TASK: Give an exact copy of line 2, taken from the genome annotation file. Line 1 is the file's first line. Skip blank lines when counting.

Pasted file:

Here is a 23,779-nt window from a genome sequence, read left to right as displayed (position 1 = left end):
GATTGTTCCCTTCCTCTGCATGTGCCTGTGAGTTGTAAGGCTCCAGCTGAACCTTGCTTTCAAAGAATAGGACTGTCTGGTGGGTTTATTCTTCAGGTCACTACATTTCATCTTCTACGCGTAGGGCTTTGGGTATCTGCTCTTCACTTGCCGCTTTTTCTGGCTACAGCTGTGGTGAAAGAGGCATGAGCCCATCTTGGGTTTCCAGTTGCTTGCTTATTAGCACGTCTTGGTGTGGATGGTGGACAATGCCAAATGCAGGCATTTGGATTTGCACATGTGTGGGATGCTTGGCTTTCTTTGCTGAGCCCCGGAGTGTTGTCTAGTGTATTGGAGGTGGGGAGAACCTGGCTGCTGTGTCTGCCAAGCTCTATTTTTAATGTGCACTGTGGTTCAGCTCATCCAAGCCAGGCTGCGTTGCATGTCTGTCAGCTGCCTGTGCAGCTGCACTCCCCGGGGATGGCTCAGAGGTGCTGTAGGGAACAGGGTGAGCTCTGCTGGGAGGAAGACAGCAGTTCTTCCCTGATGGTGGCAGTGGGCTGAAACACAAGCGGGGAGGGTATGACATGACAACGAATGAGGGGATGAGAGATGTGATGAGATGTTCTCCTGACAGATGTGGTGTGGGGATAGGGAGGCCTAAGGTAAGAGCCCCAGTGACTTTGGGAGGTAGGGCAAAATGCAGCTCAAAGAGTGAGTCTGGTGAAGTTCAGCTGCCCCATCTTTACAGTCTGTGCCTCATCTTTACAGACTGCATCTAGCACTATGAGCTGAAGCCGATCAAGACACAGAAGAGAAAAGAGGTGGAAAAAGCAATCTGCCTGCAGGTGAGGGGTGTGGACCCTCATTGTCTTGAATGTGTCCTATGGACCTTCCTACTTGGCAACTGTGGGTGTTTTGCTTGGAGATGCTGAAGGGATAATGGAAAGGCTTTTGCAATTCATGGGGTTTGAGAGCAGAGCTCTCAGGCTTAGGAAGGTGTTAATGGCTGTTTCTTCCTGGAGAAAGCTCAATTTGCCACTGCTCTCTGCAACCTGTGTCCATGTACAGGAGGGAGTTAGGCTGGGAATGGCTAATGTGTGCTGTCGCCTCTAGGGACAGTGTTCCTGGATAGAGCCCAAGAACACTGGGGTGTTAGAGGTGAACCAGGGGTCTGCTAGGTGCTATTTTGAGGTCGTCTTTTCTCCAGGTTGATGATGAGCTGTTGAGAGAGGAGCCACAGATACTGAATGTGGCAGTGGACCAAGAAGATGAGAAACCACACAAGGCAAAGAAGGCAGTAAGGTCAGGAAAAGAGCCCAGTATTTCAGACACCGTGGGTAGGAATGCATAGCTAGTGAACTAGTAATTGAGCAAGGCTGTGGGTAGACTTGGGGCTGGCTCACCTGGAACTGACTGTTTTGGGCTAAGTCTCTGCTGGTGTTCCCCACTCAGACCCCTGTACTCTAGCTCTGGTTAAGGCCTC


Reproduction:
GATTGTTCCCTTCCTCTGCATGTGCCTGTGAGTTGTAAGGCTCCAGCTGAACCTTGCTTTCAAAGAATAGGACTGTCTGGTGGGTTTATTCTTCAGGTCACTACATTTCATCTTCTACGCGTAGGGCTTTGGGTATCTGCTCTTCACTTGCCGCTTTTTCTGGCTACAGCTGTGGTGAAAGAGGCATGAGCCCATCTTGGGTTTCCAGTTGCTTGCTTATTAGCACGTCTTGGTGTGGATGGTGGACAATGCCAAATGCAGGCATTTGGATTTGCACATGTGTGGGATGCTTGGCTTTCTTTGCTGAGCCCCGGAGTGTTGTCTAGTGTATTGGAGGTGGGGAGAACCTGGCTGCTGTGTCTGCCAAGCTCTATTTTTAATGTGCACTGTGGTTCAGCTCATCCAAGCCAGGCTGCGTTGCATGTCTGTCAGCTGCCTGTGCAGCTGCACTCCCCGGGGATGGCTCAGAGGTGCTGTAGGGAACAGGGTGAGCTCTGCTGGGAGGAAGACAGCAGTTCTTCCCTGATGGTGGCAGTGGGCTGAAACACAAGCGGGGAGGGTATGACATGACAACGAATGAGGGGATGAGAGATGTGATGAGATGTTCTCCTGACAGATGTGGTGTGGGGATAGGGAGGCCTAAGGTAAGAGCCCCAGTGACTTTGGGAGGTAGGGCAAAATGCAGCTCAAAGAGTGAGTCTGGTGAAGTTCAGCTGCCCCATCTTTACAGTCTGTGCCTCATCTTTACAGACTGCATCTAGCACTATGAGCTGAAGCCGATCAAGACACAGAAGAGAAAAGAGGTGGAAAAAGCAATCTGCCTGCAGGTGAGGGGTGTGGACCCTCATTGTCTTGAATGTGTCCTATGGACCTTCCTACTTGGCAACTGTGGGTGTTTTGCTTGGAGATGCTGAAGGGATAATGGAAAGGCTTTTGCAATTCATGGGGTTTGAGAGCAGAGCTCTCAGGCTTAGGAAGGTGTTAATGGCTGTTTCTTCCTGGAGAAAGCTCAATTTGCCACTGCTCTCTGCAACCTGTGTCCATGTACAGGAGGGAGTTAGGCTGGGAATGGCTAATGTGTGCTGTCGCCTCTAGGGACAGTGTTCCTGGATAGAGCCCAAGAACACTGGGGTGTTAGAGGTGAACCAGGGGTCTGCTAGGTGCTATTTTGAGGTCGTCTTTTCTCCAGGTTGATGATGAGCTGTTGAGAGAGGAGCCACAGATACTGAATGTGGCAGTGGACCAAGAAGATGAGAAACCACACAAGGCAAAGAAGGCAGTAAGGTCAGGAAAAGAGCCCAGTATTTCAGACACCGTGGGTAGGAATGCATAGCTAGTGAACTAGTAATTGAGCAAGGCTGTGGGTAGACTTGGGGCTGGCTCACCTGGAACTGACTGTTTTGGGCTAAGTCTCTGCTGGTGTTCCCCACTCAGACCCCTGTACTCTAGCTCTGGTTAAGGCCTC